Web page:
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Location: Amsterdam, the Netherlands

PostPosted: Sun Oct 17, 2021 12:44 am    Post subject: Re: First Mouthpiece Safari Reply with quote

LiamTrumpet wrote:
Hey. I've been playing for the past 5-6 years in school and I've been one of the better players. I've used a Yamaha 11B4 that entire time. I want to start exploring and see what kind of mouthpiece works best for me because I hear it can be a good experience to graduate from one's first mouthpiece. Right now I have pretty good tone and can play up to a prolonged high C with high G in shorts bursts. Any tips for me?


The Yamaha 11B4 is a great mouthpiece, nice comfortable rim, if you want to try somthing 'bigger' I can recomment the Warburton 5M (like Bach 6D) or 4M (like Bach 3D), the Warburton M cup has a bit of a V shape underneat that makes it moves the air faster so it works more economic -at least to me.

This is what they say about their M cup: "M - Medium depth with a modified "V" style shape. Our M cup design is the most popular because it works well in all playing situations from jazz to symphonic." which I admit.

Yamaha makes bigger mouthpieces as well but unfortunately they change the shape of the rim as well; to me that was the reason to switch to Warburton, I really disliked the bigger Yamaha 13B4

https://warburton-usa.com/collections/trumpet-mouthpieces/products/trumpet-mouthpiece-top
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gwood66
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PostPosted: Sun Oct 17, 2021 5:35 am    Post subject: Reply with quote

Unless you really know what you want to achieve by the change it will be hard for anyone to give you any real advice on what to try. Keep in mind that as long as you are not playing on the completely wrong mouthpiece that you will probably not find any magic mouthpieces. I would recommend educating yourself on mouthpieces in general so that have an idea what might change if you make a switch. Unless you live next to a larger music store or know someone with the size you would like to try, ebay might be a good route to go. You can pick up something cheap and resell it later if it doesn't work.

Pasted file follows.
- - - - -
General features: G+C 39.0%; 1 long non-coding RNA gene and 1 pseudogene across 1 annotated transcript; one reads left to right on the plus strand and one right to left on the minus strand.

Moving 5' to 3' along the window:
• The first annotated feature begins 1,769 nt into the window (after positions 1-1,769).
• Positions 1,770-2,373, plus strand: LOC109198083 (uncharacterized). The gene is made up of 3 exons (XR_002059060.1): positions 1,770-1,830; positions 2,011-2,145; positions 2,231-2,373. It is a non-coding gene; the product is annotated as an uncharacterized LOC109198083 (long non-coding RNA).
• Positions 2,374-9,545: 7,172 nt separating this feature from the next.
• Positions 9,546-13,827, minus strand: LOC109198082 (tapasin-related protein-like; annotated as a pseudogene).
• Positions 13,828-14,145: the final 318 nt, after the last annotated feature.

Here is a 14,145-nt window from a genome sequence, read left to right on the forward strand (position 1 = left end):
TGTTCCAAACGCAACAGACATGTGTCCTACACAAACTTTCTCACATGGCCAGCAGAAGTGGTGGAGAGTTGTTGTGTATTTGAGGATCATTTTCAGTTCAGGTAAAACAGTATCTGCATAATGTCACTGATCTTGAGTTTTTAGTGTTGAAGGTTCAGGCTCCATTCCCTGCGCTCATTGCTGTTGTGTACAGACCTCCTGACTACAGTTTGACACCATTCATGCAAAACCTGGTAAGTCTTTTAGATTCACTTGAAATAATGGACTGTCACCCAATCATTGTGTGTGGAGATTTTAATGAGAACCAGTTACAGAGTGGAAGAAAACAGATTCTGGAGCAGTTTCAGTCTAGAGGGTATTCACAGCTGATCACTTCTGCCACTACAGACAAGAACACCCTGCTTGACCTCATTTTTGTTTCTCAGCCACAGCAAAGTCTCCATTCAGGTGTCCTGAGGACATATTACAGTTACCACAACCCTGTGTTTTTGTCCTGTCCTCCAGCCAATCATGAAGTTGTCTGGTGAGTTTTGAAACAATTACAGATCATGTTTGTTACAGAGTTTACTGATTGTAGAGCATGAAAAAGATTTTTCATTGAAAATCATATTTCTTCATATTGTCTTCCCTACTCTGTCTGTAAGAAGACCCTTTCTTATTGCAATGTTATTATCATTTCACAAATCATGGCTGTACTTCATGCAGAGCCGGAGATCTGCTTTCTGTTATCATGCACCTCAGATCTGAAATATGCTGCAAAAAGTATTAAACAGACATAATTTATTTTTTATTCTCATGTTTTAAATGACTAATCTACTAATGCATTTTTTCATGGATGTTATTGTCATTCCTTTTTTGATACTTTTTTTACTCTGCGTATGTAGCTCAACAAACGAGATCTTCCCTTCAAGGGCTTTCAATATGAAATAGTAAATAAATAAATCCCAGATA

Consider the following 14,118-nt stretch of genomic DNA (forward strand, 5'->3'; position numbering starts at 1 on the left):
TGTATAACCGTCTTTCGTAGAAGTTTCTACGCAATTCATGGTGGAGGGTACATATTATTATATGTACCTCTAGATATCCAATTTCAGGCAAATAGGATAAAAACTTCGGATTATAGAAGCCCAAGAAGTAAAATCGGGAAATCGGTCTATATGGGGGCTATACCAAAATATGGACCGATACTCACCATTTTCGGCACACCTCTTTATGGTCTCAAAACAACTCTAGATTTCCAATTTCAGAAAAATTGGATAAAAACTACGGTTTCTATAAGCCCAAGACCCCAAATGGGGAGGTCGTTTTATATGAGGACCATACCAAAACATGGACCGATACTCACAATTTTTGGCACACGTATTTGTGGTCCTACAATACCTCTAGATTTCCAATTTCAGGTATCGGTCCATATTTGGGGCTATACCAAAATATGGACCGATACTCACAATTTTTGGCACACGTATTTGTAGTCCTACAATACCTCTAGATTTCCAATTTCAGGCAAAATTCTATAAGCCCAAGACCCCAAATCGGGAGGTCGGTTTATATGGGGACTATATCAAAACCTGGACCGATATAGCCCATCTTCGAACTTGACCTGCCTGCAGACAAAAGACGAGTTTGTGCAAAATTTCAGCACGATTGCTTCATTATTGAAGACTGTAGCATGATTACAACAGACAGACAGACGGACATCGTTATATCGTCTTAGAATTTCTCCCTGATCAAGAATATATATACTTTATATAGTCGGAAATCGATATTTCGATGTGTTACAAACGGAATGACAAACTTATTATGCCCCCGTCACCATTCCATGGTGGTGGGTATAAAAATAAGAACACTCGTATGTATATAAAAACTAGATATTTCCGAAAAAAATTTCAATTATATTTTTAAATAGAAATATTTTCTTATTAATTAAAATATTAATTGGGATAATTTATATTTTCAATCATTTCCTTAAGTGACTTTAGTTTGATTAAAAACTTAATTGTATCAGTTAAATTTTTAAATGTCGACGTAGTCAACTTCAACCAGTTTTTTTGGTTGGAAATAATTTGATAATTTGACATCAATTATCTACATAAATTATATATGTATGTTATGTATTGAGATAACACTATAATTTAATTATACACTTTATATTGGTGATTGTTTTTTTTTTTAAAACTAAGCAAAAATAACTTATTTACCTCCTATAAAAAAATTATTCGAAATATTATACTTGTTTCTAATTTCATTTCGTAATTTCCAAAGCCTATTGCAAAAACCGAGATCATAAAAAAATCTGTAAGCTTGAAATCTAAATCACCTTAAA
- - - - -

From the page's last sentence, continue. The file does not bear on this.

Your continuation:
Here is a chart that you can use to compare Yamaha mouthpiece sizes to Bach and others. The chart says that the 11B4 is comparable to a Bach 7D.

https://www.musicarts.com/yamaha-standard-trumpet-mouthpiece-main0027116

Here is the Yamaha Catalog for additional information

https://usa.yamaha.com/products/musical_instruments/winds/mouthpieces/trumpets/downloads.html#product-tabs

Here are a couple of places you can go to educate yourself on the different factors that are taken into account when making a mouthpiece.

https://www.everythingtrumpet.com/schilke/How_to_Select_Mouthpiece.html

https://www.grmouthpieces.com/category-s/271.htm
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cbtj51
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PostPosted: Sun Oct 17, 2021 8:35 am    Post subject: Reply with quote

zaferis wrote:
Good sound, good range and tuning, clear articulation, decent flexibility, endurance ok? = no need to change...
...Then as you grow, you may have the want to look for variations on your current piece to optimize things with different trumpets (C, D, picc..) and for more refined situations (commercial settings vs legit settings).


Rim choice, at least for me, was and is the critical common denominator. Style requirements, horn changes and modifications, as well as aging of the operator, bring different needs into view. Playing a wide range of the components other than the primary operator/mouthpiece connection point seems to be the least disruptive path to achieving this end, once again, at least from my personal experience.

(Insert the proverbial YMMV here)

Best wishes,

Mike